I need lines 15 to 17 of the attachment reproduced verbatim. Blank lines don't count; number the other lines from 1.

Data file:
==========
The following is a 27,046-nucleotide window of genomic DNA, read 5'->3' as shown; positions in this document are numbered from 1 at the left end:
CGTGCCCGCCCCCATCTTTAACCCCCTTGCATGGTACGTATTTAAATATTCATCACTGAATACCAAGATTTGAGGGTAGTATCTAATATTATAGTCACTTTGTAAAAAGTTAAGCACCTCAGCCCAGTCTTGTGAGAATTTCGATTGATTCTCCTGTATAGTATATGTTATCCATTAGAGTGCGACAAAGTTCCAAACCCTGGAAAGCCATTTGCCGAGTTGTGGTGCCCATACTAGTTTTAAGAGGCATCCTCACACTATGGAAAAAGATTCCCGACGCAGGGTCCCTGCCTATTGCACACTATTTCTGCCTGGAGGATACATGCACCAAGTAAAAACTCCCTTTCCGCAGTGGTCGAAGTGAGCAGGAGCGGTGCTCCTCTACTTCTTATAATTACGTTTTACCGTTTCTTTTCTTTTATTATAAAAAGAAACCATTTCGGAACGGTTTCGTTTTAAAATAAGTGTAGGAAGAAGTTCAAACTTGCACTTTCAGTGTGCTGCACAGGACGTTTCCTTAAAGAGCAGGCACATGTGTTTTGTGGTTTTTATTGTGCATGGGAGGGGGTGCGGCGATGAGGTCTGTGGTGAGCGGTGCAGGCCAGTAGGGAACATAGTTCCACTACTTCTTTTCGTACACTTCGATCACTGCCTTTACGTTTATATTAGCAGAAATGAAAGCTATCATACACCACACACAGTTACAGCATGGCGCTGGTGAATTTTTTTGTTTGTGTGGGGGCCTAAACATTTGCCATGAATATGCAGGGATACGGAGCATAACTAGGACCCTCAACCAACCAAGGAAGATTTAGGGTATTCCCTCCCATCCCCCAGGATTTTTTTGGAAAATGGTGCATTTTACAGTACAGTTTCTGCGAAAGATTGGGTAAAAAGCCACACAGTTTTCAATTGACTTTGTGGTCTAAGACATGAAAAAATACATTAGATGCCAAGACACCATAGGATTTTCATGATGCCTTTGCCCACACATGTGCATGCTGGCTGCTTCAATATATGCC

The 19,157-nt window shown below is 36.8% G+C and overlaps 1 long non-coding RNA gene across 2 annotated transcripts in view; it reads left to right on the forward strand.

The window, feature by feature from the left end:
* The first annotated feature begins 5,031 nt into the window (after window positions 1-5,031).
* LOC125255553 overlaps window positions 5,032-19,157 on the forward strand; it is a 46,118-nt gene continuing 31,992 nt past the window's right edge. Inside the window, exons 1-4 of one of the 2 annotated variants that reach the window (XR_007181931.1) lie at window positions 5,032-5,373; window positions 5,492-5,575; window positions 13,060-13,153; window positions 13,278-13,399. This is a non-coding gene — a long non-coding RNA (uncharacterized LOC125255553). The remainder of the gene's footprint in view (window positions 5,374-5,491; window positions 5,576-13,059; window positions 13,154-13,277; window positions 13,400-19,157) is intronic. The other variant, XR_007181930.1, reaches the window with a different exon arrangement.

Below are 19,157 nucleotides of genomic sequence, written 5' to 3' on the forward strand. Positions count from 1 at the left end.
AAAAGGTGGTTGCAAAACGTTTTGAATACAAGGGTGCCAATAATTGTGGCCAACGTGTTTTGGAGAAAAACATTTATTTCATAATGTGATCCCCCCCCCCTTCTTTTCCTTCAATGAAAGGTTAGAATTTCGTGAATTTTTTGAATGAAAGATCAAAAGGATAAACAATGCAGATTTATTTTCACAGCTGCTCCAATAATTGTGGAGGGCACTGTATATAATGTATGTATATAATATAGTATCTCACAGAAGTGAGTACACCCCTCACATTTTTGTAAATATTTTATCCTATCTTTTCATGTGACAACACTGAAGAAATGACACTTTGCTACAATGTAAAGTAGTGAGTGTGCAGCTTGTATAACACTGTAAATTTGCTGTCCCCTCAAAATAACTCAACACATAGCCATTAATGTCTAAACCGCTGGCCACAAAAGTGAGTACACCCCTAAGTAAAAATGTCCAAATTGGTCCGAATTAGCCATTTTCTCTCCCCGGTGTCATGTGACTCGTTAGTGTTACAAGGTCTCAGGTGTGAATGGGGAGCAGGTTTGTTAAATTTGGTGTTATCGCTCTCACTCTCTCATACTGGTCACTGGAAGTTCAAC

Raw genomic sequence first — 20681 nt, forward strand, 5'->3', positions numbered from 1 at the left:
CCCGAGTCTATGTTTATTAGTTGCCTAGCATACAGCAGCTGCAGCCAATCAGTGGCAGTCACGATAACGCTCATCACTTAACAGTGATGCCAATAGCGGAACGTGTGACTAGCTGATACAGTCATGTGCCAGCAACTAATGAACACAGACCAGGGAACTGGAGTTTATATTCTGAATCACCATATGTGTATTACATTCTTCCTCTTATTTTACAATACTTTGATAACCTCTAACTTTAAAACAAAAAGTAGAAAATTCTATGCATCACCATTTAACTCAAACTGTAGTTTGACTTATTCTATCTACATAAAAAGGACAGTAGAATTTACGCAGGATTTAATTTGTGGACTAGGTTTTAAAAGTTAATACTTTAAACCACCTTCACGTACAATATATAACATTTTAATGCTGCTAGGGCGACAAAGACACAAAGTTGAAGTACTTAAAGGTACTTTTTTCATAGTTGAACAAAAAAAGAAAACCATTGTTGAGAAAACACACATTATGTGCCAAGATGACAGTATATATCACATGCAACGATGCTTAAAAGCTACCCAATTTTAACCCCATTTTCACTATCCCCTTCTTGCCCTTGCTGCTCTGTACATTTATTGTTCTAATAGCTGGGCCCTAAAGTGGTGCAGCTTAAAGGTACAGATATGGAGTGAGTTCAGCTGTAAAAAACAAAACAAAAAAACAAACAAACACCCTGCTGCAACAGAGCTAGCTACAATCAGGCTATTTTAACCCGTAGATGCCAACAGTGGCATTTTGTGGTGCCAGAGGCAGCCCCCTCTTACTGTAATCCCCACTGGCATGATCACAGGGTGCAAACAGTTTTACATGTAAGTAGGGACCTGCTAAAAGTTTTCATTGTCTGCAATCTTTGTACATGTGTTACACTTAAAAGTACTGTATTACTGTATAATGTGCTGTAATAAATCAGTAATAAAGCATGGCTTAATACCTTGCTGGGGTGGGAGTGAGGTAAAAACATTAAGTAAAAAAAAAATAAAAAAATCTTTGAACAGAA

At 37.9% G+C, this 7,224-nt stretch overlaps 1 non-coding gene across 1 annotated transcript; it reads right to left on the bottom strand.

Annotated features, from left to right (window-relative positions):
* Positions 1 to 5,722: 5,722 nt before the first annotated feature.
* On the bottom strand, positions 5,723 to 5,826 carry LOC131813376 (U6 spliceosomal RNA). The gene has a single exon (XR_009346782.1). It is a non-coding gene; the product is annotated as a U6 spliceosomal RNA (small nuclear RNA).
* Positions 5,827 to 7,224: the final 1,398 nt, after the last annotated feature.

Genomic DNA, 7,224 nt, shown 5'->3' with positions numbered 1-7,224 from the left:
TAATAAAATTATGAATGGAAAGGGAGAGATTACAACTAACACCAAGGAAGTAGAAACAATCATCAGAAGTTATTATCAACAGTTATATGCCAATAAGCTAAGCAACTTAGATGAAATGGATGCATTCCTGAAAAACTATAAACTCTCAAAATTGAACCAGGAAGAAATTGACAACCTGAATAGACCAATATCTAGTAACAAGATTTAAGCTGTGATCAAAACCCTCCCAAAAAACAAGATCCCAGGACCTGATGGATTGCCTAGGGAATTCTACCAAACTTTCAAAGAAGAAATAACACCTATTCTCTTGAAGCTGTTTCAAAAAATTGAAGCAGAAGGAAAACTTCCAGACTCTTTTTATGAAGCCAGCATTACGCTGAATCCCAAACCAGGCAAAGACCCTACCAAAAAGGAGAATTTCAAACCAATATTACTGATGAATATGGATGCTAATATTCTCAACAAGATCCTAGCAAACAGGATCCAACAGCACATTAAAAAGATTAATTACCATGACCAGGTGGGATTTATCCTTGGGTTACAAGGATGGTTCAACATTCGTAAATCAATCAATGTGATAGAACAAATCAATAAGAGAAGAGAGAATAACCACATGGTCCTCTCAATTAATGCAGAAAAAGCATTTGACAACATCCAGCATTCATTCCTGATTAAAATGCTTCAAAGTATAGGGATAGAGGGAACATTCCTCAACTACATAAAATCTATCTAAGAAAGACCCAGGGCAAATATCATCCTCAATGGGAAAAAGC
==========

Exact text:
* Positions 5,827 to 7,224: the final 1,398 nt, after the last annotated feature.

Genomic DNA, 7,224 nt, shown 5'->3' with positions numbered 1-7,224 from the left:
TAATAAAATTATGAATGGAAAGGGAGAGATTACAACTAACACCAAGGAAGTAGAAACAATCATCAGAAGTTATTATCAACAGTTATATGCCAATAAGCTAAGCAACTTAGATGAAATGGATGCATTCCTGAAAAACTATAAACTCTCAAAATTGAACCAGGAAGAAATTGACAACCTGAATAGACCAATATCTAGTAACAAGATTTAAGCTGTGATCAAAACCCTCCCAAAAAACAAGATCCCAGGACCTGATGGATTGCCTAGGGAATTCTACCAAACTTTCAAAGAAGAAATAACACCTATTCTCTTGAAGCTGTTTCAAAAAATTGAAGCAGAAGGAAAACTTCCAGACTCTTTTTATGAAGCCAGCATTACGCTGAATCCCAAACCAGGCAAAGACCCTACCAAAAAGGAGAATTTCAAACCAATATTACTGATGAATATGGATGCTAATATTCTCAACAAGATCCTAGCAAACAGGATCCAACAGCACATTAAAAAGATTAATTACCATGACCAGGTGGGATTTATCCTTGGGTTACAAGGATGGTTCAACATTCGTAAATCAATCAATGTGATAGAACAAATCAATAAGAGAAGAGAGAATAACCACATGGTCCTCTCAATTAATGCAGAAAAAGCATTTGACAACATCCAGCATTCATTCCTGATTAAAATGCTTCAAAGTATAGGGATAGAGGGAACATTCCTCAACTACATAAAATCTATCTAAGAAAGACCCAGGGCAAATATCATCCTCAATGGGAAAAAGC